U.S. Commerce Secretary Wilber Ross appeared on CNBC on Friday, 2 March 2018 to defend President Trump's proposed 24% tariff on steel and 10% tariff on aluminum coming into the United States from foreign sources, during which he held up a can of Campbell's Condensed Chicken Noodle Soup to claim the that tariffs would have a minimal impact on American consumers. The following video shows the entire 21 minute-long interview, where Ross holds up his Campbell's Soup can prop to make his point at roughly the 3:50 minute mark.
Checking Ross' math, we find that a 25% increase in the cost of the current $0.026 of tinplate steel in one of Campbell's Soup's iconic Number 1 size soup cans would indeed raise its cost by roughly $0.006 to $0.032 per can.
The problem with Ross' math is that it doesn't consider just how many cans of soup that Campbell's makes and sells each year: 440 million. Of which, some 200 million are Campbell's Condensed Chicken Noodle Soup like the prop he used in his CNBC interview, or 45% of the total. Campbell's Condensed Tomato Soup is its second-best seller, whose sales account for 85 million cans each year, or 19% of Campbell's annual total.
Thanks to President Trump's tariffs, a financially-troubled Campbell's Soup Company (NYSE: CPB) will need to pay up to an additional $27.3 million to buy the imported steel that it cannot avoid given the limited capacity of U.S. steel producers in order to deliver the same 440 million cans of soup to the market, which would be on top of the $114.4 million than it is currently paying to do so at Ross' $0.026 per can cost point.
That seemingly tiny cost increase at the consumer level, when rolled up to the company's bottom line, may be enough incentive to change how the company chooses to package all of its soups altogether in favor of plastic, glass or cardboard materials that would not be subject to President Trump's tariffs on steel and aluminum. How might U.S. steel producers, who are currently salivating at the prospects of increasing their sales and market share, respond if their sales were to fall sharply instead as a result of that kind of strategic business decision? And how successful could such tariffs ever be if they drive similar changes at other American companies to the point where it hurts the very industries that they were meant to prop up?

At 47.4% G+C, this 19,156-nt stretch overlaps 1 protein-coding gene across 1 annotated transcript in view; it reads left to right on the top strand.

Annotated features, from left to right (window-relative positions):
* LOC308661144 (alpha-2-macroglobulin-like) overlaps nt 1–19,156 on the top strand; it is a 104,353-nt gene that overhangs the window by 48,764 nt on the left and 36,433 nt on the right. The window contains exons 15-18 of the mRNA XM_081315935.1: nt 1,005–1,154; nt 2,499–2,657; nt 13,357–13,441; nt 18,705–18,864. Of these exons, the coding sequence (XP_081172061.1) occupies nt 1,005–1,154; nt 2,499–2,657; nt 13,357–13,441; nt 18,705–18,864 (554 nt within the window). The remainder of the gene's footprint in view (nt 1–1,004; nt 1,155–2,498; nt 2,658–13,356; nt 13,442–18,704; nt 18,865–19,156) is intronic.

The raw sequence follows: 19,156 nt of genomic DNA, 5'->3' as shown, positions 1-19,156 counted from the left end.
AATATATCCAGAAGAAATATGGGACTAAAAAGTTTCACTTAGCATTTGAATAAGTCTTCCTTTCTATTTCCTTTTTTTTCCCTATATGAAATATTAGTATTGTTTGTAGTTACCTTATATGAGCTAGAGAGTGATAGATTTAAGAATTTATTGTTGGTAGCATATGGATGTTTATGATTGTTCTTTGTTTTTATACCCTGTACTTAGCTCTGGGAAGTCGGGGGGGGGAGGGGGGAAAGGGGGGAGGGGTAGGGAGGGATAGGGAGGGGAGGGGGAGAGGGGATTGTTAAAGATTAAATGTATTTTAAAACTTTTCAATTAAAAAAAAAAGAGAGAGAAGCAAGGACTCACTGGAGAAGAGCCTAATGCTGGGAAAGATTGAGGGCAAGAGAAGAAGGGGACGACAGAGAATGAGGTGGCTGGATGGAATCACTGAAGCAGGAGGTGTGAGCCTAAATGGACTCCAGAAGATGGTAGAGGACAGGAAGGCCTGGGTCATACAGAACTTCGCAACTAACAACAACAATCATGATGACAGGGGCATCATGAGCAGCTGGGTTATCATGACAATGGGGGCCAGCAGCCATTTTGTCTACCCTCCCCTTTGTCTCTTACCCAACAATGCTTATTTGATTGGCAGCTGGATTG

Finally, we're going to have to take Secretary Ross to task for the price he paid for the can of Campbell's Condensed Chicken Noodle Soup he used as a prop during the CNBC interview. We realize that Washington D.C. is filled with far too many people who have far more money than sense, but still, $1.99 for a 10.75 fluid ounce can of chicken noodle soup? Really?
Longtime readers will know that we pay close attention to the price of the cans of Campbell's soup that American consumers pay. Which for us, goes all the way back to when Campbell's first brought its Number 1 size cans of condensed tomato soup to U.S. grocery stores back in 1898, which we've been updating and filling in since we first began tracking it.
Although Campbell's didn't introduce its Chicken Noodle soup product until 1934, in recent decades, grocers have tended to set the prices of Campbell's two best-selling canned soups identically, which means the latest update to our chart showing the historic discounted sale price of a can of Campbell's Condensed Tomato Soup is also communicating how much consumers are paying for a can of Campbell's Condensed Chicken Noodle soup when they buy them at regular sale prices at grocery stores across the U.S.
If he had more discriminately shopped at a regular grocery store like Meijer rather than a convenience store like 7-Eleven before his CNBC interview on 2 March 2018, he would have paid $0.75 for the can, saving himself $1.24. If he shopped elsewhere, he could likely have found sale prices between $0.75 and $1.00 per can without any coupons for the same product, where the trailing twelve month average sale price of Campbell's condensed tomato/chicken noodle soup in March 2018 is about $0.80 per can. For proof of the lower available sale price, here's an image from Meijer's weekly grocery ad for 25 February 2018 through 3 March 2018:
Is it really too much to ask for people who work for the federal government in Washington D.C. to shop around for lower prices before they buy anything?